5 Things You Didn't Know About Your Period
Even well-informed women have questions about their menstrual cycle. Here are answers to the most common questions encountered by gynecologists.
2. Why are my cycles irregular? continued...
"Many women consider themselves not normal if they don't get their period on
the same day of the month, every month," says Mary S. Dolan, MD, MPH, associate
professor of obstetrics and gynecology at Emory University School of Medicine,
Atlanta. She tells them not to worry and not to expect it the exact same day of
Sometimes women's memory about when their last period was is not accurate,
she says. For that reason, she suggests her patients keep a menstrual calendar
or other record, making note each month of when their period starts and
Other reasons for irregular or missed periods (besides pregnancy) include excessive weight gain or loss,
eating disorders, strenuous exercise such as that done by endurance athletes,
and hormonal problems.
If your period doesn't return to normal the next month, you can check in
with your doctor.
3. Is it possible to get pregnant during my period?
Possible, but not likely, experts concur. The key is to determine if the
bleeding is really a period, says Dolan. It may just be spotting between periods. "Some women have
bleeding when they are ovulating,'' Dolan says. "And if you interpret that as
a period, yes, you can get pregnant."
Or a woman may have intercourse toward the end of her period and, depending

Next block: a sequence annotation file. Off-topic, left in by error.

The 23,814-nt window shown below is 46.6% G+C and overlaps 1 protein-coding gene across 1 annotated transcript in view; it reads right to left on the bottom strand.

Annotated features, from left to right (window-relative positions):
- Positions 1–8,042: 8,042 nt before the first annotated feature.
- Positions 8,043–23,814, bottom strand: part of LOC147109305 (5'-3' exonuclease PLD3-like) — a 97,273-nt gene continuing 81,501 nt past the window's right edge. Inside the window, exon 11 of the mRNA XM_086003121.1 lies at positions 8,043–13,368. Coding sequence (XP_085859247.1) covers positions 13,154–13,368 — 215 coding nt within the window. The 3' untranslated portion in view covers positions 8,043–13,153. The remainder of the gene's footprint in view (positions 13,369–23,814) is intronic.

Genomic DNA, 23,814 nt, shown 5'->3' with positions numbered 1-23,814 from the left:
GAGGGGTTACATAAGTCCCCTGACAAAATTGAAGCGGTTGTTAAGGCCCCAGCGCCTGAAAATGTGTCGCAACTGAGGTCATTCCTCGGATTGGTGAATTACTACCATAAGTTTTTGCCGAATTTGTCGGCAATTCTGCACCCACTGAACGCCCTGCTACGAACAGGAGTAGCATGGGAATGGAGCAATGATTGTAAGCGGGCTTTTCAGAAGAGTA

on the length of her cycle, ovulate a few days later. "You could technically be
at the end of your period, ovulate two or three days later, and the sperm is
still there," Dolan says. And you could get pregnant. Not likely, but
4. If I get my period, can I be sure I am not pregnant?
You can't be 100% sure, says Dolan. "It could be bleeding in early
pregnancy," she says. "You can't always tell the difference." Pay
attention to whether it progresses as a regular period.
She advises women: If you have other symptoms such as nausea, check with your doctor. A pregnancy test might be
5. If I leave in a tampon too long, am I at risk for toxic shock syndrome?
Toxic shock syndrome, or TSS, a life-threatening illness caused from a
bacterial infection, made headlines in 1980 when an outbreak occurred that
mostly involved young women who had been using a specific brand of very
absorbent tampons (the brand is now off the market.) The bacteria produce
toxins that cause toxic shock syndrome.
TSS is marked by a sudden onset of fever, chills, diarrhea, vomiting, muscle
aches, and rash. Some experts say that
very absorbent tampons, when left in place for a long time, become a breeding
ground for bacteria and cause the syndrome. Others say how long you leave in a
tampon doesn't increase your risk of getting sick.
Ideally, how long should you leave in a tampon? "Follow what the package
insert says,'' suggests Deidre Defoe, MD, clinical director of Rachel's Well, a
nonprofit women's health care organization based in Virginia.